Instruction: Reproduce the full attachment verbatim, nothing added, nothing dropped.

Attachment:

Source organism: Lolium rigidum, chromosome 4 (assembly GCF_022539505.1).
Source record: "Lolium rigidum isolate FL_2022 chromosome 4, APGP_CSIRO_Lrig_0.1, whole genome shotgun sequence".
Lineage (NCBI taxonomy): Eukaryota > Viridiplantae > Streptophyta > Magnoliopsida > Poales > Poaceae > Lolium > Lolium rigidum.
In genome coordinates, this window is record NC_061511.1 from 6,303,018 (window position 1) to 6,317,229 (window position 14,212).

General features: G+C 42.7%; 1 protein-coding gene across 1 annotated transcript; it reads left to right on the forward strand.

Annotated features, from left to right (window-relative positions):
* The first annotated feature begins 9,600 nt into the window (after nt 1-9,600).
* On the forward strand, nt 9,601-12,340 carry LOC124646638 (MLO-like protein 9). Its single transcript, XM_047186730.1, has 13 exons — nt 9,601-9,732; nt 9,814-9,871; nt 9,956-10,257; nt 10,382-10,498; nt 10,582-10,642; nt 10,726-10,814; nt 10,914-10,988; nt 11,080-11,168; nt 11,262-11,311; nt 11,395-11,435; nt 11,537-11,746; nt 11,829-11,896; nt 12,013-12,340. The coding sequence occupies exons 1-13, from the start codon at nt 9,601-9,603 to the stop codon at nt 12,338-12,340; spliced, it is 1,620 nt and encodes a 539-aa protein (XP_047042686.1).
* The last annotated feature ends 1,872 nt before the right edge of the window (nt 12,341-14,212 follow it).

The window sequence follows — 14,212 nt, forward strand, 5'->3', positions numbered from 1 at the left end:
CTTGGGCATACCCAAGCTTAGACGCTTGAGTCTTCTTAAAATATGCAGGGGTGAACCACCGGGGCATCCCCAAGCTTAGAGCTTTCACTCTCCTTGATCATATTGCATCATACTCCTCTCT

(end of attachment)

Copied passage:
Source organism: Lolium rigidum, chromosome 4 (assembly GCF_022539505.1).
Source record: "Lolium rigidum isolate FL_2022 chromosome 4, APGP_CSIRO_Lrig_0.1, whole genome shotgun sequence".
Lineage (NCBI taxonomy): Eukaryota > Viridiplantae > Streptophyta > Magnoliopsida > Poales > Poaceae > Lolium > Lolium rigidum.
In genome coordinates, this window is record NC_061511.1 from 6,303,018 (window position 1) to 6,317,229 (window position 14,212).

General features: G+C 42.7%; 1 protein-coding gene across 1 annotated transcript; it reads left to right on the forward strand.

Annotated features, from left to right (window-relative positions):
* The first annotated feature begins 9,600 nt into the window (after nt 1-9,600).
* On the forward strand, nt 9,601-12,340 carry LOC124646638 (MLO-like protein 9). Its single transcript, XM_047186730.1, has 13 exons — nt 9,601-9,732; nt 9,814-9,871; nt 9,956-10,257; nt 10,382-10,498; nt 10,582-10,642; nt 10,726-10,814; nt 10,914-10,988; nt 11,080-11,168; nt 11,262-11,311; nt 11,395-11,435; nt 11,537-11,746; nt 11,829-11,896; nt 12,013-12,340. The coding sequence occupies exons 1-13, from the start codon at nt 9,601-9,603 to the stop codon at nt 12,338-12,340; spliced, it is 1,620 nt and encodes a 539-aa protein (XP_047042686.1).
* The last annotated feature ends 1,872 nt before the right edge of the window (nt 12,341-14,212 follow it).

The window sequence follows — 14,212 nt, forward strand, 5'->3', positions numbered from 1 at the left end:
CTTGGGCATACCCAAGCTTAGACGCTTGAGTCTTCTTAAAATATGCAGGGGTGAACCACCGGGGCATCCCCAAGCTTAGAGCTTTCACTCTCCTTGATCATATTGCATCATACTCCTCTCT